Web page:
Following the footsteps of technology giants like Apple and Facebook, online giant Amazon has finally decided to do more to offset its carbon impact
Bringing two initiatives in front, Amazon is investing in solar power and recycling programs. The first is a $10 million investment in the Closed Loop Fund, an effort to pool corporate resources to help the US improve its municipal recycling programs. The other is a solar energy project in the United Kingdom that will see Amazon install 20 megawatts worth of solar panels to help power fulfillment centers across the region. Amazon also signed a deal saying it will purchase enough green energy certificates to ensure 100 percent of all buildings in the UK are offset by renewable sources like solar and wind. Interestingly, IKEA, another global retailing giant, is way ahead of Amazon on its green initiatives, with a target of being 100% renewable powered worldwide, and well on its way to be there by 2020.
With the closed loop fund, Amazon, wants to contribute to the financing of the recycling infrastructures of the North American cities, which is home to its largest retail sector. Amazon ships large amount of cardboard across the globe, every day. Citing that half of the Americans do not have access to curbside recycling pickup, it wants to recycle countless tonnes of reusable material which inevitably ends up in landfills.
This investment will help build the local capabilities needed to make it easier for our customers and their communities to recycle and to increase the amount of material recycled across the country,” Dave Clark, Amazon’s senior vice president of Worldwide Operations, said in a statement. “We are investing in Closed Loop Fund’s work because we think everyone should have access to easy, convenient curbside recycling. The more we are all able to recycle, the more we can reduce our collective energy, carbon, and water footprint.”
In London, where lies its European Fulfilment hub for getting packages delivered all across UK, Amazon will deploy solar rooftop panel systems in the course of 18 Months. Amazon says this will generate electricity equivalent to 4,500 UK homes and reduce carbon footprint by 6,000 metric tonnes of CO2 per year.
Though these mark a good start, these initiatives seem puny given the sheer size of the enterprise. The efforts lag behind initiatives like Apple, Google and recently Facebook. A problem big business at large, which seems to be doing remarkably little, and getting away with it, despite biggest the biggest contributor to global emissions.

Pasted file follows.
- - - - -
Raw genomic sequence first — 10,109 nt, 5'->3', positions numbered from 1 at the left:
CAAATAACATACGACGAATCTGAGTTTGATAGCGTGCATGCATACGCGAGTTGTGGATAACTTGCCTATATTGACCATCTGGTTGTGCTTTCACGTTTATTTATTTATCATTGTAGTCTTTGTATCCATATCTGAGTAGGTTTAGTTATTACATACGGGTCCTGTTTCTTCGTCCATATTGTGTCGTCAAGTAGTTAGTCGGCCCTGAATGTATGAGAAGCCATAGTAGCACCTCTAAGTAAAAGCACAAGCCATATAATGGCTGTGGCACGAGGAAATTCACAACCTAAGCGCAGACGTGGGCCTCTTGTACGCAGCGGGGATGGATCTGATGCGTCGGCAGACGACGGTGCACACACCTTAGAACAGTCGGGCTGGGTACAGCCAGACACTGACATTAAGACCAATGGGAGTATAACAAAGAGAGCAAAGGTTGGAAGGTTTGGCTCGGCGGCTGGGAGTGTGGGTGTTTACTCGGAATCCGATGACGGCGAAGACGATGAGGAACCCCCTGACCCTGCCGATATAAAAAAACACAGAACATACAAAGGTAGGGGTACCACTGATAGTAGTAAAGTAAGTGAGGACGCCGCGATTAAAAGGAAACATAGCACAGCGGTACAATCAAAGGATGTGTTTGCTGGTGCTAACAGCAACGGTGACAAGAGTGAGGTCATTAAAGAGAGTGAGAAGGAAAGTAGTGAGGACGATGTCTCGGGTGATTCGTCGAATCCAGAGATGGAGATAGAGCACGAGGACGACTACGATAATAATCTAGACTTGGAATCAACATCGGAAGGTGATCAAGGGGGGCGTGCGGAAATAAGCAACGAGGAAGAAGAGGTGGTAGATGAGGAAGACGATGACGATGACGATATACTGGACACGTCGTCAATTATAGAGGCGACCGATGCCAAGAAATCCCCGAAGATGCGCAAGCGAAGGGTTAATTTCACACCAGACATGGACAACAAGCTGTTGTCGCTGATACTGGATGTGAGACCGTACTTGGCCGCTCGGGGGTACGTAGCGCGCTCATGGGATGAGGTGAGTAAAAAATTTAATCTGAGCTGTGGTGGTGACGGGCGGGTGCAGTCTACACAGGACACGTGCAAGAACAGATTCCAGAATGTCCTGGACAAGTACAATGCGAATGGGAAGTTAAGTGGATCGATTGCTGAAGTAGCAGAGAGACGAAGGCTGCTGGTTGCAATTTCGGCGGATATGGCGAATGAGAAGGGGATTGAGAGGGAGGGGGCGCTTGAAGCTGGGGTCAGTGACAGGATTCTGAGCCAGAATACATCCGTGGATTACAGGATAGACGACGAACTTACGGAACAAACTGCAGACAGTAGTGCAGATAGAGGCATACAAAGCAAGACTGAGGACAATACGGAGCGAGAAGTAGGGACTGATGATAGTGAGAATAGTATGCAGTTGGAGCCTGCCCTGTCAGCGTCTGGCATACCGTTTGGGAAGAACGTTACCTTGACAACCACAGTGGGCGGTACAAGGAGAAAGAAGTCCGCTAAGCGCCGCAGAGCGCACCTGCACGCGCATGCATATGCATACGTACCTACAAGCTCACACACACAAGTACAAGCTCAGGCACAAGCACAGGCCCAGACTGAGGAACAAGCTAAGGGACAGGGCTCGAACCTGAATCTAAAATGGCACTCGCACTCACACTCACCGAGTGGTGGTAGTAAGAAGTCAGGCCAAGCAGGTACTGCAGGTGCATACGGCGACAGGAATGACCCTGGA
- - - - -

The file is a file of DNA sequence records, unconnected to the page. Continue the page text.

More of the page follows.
Facebook has pledged to go 100% renewable by 2020, and another tech giant Microsoft has been carbon neutral after its pledge since 2012. Other consumer durable companies like Samsung and Sony have also joined Initiatives like RE100 which pledges 100% use of Renewable energy for its members operation. Though one glitch remains in them, they do not decide on the timeline on the energy transition. Ending up being nothing ore than platforms to look good, or signal good intentions, while doing everything at their own pace or when its profitable to do so.
For Amazon, the move seems to have followed after Greenpeace criticised Amazon for lack of publicly available data of its energy use. Outside of its adoption of solar powered data centers and support for eco-friendly government policies, it hasn’t made public commitments to lessen the environmental impact of its products.
With this mind, Amazon has placed these initiatives particularly around the Frustration-Free Packaging program that incentivizes retailers to reduce the amount of unnecessary cardboard and plastic that goes into product packaging, which also allows Amazon to ship more products in a single box. The company says the program has “eliminated 244,000 tons of packaging material to date” and slimmed down the number of shipping boxes mailed out by 500 million units.
Amazon has a complex system of shipping, logistics and retail, which is a bigger obstacle ahead of its quest to become 100 carbon neutral like Microsoft. If these programs take off successfully, Amazon will have to launch similar projects in other parts of the world, if it has plans to reach 100% carbon neutral status.